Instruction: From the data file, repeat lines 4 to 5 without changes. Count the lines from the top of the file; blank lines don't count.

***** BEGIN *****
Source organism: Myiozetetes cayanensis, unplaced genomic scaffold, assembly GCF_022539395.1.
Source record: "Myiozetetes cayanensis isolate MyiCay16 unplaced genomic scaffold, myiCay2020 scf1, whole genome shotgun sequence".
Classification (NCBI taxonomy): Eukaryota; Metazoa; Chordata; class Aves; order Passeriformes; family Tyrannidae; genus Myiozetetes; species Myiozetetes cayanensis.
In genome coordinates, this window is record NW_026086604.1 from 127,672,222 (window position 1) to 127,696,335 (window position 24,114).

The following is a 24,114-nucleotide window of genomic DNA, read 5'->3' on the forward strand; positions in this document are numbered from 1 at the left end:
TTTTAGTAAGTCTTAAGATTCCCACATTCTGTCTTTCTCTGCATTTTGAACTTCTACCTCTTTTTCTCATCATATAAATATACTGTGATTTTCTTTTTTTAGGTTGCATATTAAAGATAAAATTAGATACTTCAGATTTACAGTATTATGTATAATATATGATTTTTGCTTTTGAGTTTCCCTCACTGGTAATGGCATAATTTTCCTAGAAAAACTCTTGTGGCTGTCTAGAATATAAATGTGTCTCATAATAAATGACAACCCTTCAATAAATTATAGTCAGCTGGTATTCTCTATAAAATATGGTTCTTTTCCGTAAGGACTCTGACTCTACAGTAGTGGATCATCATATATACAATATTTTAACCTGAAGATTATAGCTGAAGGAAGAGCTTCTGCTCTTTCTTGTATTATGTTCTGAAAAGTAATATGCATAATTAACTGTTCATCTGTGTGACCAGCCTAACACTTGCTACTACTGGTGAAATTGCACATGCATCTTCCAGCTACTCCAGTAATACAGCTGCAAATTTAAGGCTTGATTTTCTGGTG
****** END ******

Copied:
In genome coordinates, this window is record NW_026086604.1 from 127,672,222 (window position 1) to 127,696,335 (window position 24,114).

The following is a 24,114-nucleotide window of genomic DNA, read 5'->3' on the forward strand; positions in this document are numbered from 1 at the left end: